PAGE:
Popular opinion holds that during tough economic times, the alcohol industry fares better than others as people look for ways to cope with hardships.
During this recession, that’s holding true statewide, but retailers in Northeast Mississippi say it’s not the situation here.
Liquor and wine sales statewide are up almost $524,000 for the first eight months of 2009 compared to this time last year, according to Kathy Waterbury, spokeswoman for the Mississippi State Tax Commission, which sells and regulates alcohol through its Office of Alcoholic Beverage Control.
The ABC is the state’s wine and liquor wholesaler for retailers.
Case sales of liquor, such as whiskey and vodka, are up 2.1 percent compared to 2008. Wine is up 1.4 percent.
The numbers don’t jibe with sales in Northeast Mississippi, say a sampling of retailers.
“I just don’t understand how they think they are up,” said Andy Nash, owner of Rebel Liquor and Wine in Tupelo. “I’m not by any means going out of business, but it’s just like everything else in the mom-and-pop industry. People have got to get out and spend money.”
The current recession, which economists say began in December 2007, has caused many people to rethink their notions about so-called recession-proof industries.
Nash, who has owned the 46-year-old store for 16 years, used to get daily deliveries. Lately, because of weakened demand, deliveries have been trimmed to three times a week.
At La Vino, also in Tupelo, owner Andy Graf said his business isn’t seeing any increase either.
“I wish I could tell you, ‘Yes, we are blowing and going,’ but I would have to lie to myself,” Graf said.
It’s the same story in Oxford.
“Sales aren’t down but they aren’t really up,” said A.J. Kiamie, general manager of Oxford’s Kiamie Package Store, which has been open since 1966.
Graf added that while an increase of more than $500,000 sounds impressive, it’s not that much when it’s spread out across all the retailers in the state.
According to Waterbury, more than 1,560 retailers had permits to sell wine and liquor in the state last year.
The sales increase means each business has gained about $335 per business.
The commission does not break down the sales beyond the state level so comparisons between Northeast Mississippi and other regions are not available.
Another statewide trend – customers trading down with their liquor and wine purchases – does appear to ring true in Northeast Mississippi.
Graf said that while the customer count is the same at 4-year-old La Vino, the average ticket is down.
Customers who used to buy top-shelf Grey Goose are getting another vodka at half the price, Graf said. They also are getting cheaper bottles of wine.
Kiamie said people who used to buy a $40 or $50 bottle at his store now are buying $10 to $15 bottles.
At Rebel, Nash points to the shelves as an indication of what’s selling. The top shelves, with the higher end products, are fully stocked, while the middle shelves, with lower-priced items, have several holes the day before getting restocked.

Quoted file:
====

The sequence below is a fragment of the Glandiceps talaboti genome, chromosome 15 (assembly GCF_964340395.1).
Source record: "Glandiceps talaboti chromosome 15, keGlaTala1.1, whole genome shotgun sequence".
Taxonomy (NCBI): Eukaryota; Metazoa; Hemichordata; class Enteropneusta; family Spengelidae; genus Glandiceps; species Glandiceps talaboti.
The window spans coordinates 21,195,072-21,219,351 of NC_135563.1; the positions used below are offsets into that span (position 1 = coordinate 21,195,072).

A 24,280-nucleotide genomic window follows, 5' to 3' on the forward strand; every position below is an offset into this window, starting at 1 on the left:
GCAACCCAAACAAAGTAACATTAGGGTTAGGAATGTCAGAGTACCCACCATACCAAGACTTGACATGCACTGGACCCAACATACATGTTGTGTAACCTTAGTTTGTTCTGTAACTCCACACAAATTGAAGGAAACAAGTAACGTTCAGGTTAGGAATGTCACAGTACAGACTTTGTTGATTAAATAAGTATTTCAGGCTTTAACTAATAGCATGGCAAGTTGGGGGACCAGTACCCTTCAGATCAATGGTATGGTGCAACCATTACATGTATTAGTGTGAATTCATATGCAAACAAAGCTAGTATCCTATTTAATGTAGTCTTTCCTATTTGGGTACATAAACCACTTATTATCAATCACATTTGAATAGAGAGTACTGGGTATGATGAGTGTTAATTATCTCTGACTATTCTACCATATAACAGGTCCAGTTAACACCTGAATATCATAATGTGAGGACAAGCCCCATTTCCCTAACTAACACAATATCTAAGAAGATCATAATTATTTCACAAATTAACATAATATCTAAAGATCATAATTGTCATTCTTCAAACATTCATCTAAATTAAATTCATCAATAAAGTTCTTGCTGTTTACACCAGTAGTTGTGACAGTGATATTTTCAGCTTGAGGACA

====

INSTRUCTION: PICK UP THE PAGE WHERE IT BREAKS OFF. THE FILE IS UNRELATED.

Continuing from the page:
He’s also sold twice as many of the lower-priced pint-size liquor bottles than he did this time last year. As for wine, Nash said his customers are opting for $7 bottles these days instead of the $20 bottles that used to fly off the shelves.
The retailers’ orders to ABC reflect the changing customer habits. Waterbury said more “reasonably priced” liquor and wine items are taking over the top 10 list for the ABC’s best-selling products, while high-end items are losing their top rankings or falling off the chart completely.
Capitalizing on at-home diners
Restaurants have been squeezed by the recession, too, as more diners are saving money by eating and drinking at home.
Nash, who wholesales to about 20 restaurants in town, said orders from restaurants are about half of what they normally are.
The bittersweet upside, he said, is he is seeing “people I haven’t seen in years and lots of new people.” He knows they are entertaining at home because they get three or four types of wine, citing the tastes of different attendees.
Graf also said he’s picking up some business as people choose to dine at home.
“There’s just not enough disposable income to go out and eat as we used to have two years ago,” Graf said. “The restaurants have been hit the hardest.”
Kiamie said he’s seen new customers, too. But because Oxford is a college town, he thinks the restaurant situation there is different from Tupelo’s. He said his wholesale business is up, citing the excitement surrounding Ole Miss’ football team.
The more the team wins, Kiamie said, the better his sales are. Nash said the same rings true with his retail sales in Tupelo when Mississippi State and Ole Miss win.
But in Oxford, the better the Rebels do, the more alumni want to travel to Oxford and see the home games. While they are in town, they go out to eat and usually have a few drinks.
Yet even without the games, Kiamie said wholesale and retail alcohol sales benefit from Ole Miss’ student population, which has been recognized nationally over the years as a hard-drinking bunch.
“The kids always have disposable income,” said Kiamie, who is an Ole Miss grad. “They are going to drink no matter what.”
While wine sales continue to truck along at Rebel, Nash said his liquor sales have taken a hit.
“I think some people have just altogether quit drinking liquor,” he said. “I lay awake at night sometimes just wondering what’s going on out there.”
While his wine customers are predominantly women, his liquor customer base is mostly men. He suspects they are downgrading their choices even more than the women, who are opting for cheaper bottles of wine.
“Men can stop buying liquor and drink beer,” he said. “A guy will get a 12-pack of Miller Light for $9 instead of getting a $20 bottle of Jack Daniels. It’s all about the money, I think.”
Contact Carlie Kollath at (662) 678-1598 or firstname.lastname@example.org.
Carlie Kollath/NEMS Daily Journal